No military confrontation between Saudi Arabia and Iran
Baku, Azerbaijan, Jan. 13
By Anakhanum Hidayatova - Trend:
It is hard to predict as long as the conflict does not broaden into a military confrontation, East Carolina University professor Jalil Roshandel said.
"But what is important at this point is that the West does not want another war in the region," he told Trend Jan. 12. "Of course the Middle East does not need a war either."
He said that in that case the price of oil can make a dramatic surge, may be between $100-150 / b.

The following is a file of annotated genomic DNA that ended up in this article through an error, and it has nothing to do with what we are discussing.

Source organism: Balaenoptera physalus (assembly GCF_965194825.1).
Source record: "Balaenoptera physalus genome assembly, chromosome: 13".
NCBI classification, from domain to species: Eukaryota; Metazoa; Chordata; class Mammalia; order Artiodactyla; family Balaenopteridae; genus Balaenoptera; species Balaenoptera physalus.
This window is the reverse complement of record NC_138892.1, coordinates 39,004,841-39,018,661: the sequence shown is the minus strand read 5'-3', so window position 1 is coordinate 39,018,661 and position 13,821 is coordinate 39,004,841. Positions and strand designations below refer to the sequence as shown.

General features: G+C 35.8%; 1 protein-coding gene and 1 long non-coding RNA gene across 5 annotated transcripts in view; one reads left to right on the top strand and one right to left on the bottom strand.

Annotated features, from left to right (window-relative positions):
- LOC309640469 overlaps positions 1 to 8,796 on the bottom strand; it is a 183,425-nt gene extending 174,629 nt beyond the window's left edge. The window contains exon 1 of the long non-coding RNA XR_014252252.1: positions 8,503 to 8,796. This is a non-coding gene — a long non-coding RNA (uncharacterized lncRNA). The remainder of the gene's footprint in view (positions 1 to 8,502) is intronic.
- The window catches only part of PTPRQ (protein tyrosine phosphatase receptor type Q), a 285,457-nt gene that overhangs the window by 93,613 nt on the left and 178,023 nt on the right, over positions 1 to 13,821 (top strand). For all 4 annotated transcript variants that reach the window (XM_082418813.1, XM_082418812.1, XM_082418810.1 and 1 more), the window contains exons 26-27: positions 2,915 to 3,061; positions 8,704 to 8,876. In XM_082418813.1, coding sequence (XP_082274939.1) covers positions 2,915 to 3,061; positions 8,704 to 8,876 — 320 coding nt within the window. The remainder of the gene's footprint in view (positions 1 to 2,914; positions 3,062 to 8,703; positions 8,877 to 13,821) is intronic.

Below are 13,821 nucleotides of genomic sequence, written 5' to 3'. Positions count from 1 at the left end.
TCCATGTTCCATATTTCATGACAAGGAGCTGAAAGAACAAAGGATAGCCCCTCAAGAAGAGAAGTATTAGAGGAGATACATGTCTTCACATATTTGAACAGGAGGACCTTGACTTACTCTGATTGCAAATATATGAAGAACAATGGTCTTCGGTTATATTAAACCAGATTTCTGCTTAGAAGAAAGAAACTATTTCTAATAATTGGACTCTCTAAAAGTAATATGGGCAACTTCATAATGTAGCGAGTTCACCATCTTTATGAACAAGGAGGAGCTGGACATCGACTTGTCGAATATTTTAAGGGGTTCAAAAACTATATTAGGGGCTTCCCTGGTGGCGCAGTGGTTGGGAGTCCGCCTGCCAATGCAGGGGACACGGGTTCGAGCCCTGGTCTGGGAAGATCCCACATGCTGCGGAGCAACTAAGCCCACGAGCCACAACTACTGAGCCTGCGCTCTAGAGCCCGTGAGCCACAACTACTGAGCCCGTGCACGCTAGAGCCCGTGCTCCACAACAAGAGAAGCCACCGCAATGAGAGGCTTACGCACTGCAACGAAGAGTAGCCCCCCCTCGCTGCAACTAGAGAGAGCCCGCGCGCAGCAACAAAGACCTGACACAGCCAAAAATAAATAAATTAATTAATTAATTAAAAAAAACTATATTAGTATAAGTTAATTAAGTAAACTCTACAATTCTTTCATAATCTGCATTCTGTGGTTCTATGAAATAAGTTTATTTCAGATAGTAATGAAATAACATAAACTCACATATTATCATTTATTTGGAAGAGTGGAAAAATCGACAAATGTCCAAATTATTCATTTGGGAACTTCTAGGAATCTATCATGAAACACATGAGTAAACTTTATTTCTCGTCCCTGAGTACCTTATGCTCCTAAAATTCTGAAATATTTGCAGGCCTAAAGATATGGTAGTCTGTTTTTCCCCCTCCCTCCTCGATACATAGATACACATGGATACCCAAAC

Relations between Saudi Arabia and Iran soured after execution of Nimr al-Nimr, a prominent Shia cleric, by the Kingdom along with other 46 people, which was followed by a strong protest from Iran.
Mass protests took place in Iran following the said execution. In particular, the Saudi embassy in the capital Tehran and the consulate in the city of Mashhad were attacked, after which Riyadh broke off diplomatic ties with Tehran on Jan. 3.
Over the past 30 years, the maximum oil price reached almost $144 per barrel of Brent in 2008. In January 2016, the oil price averaged at $32-35 per barrel.
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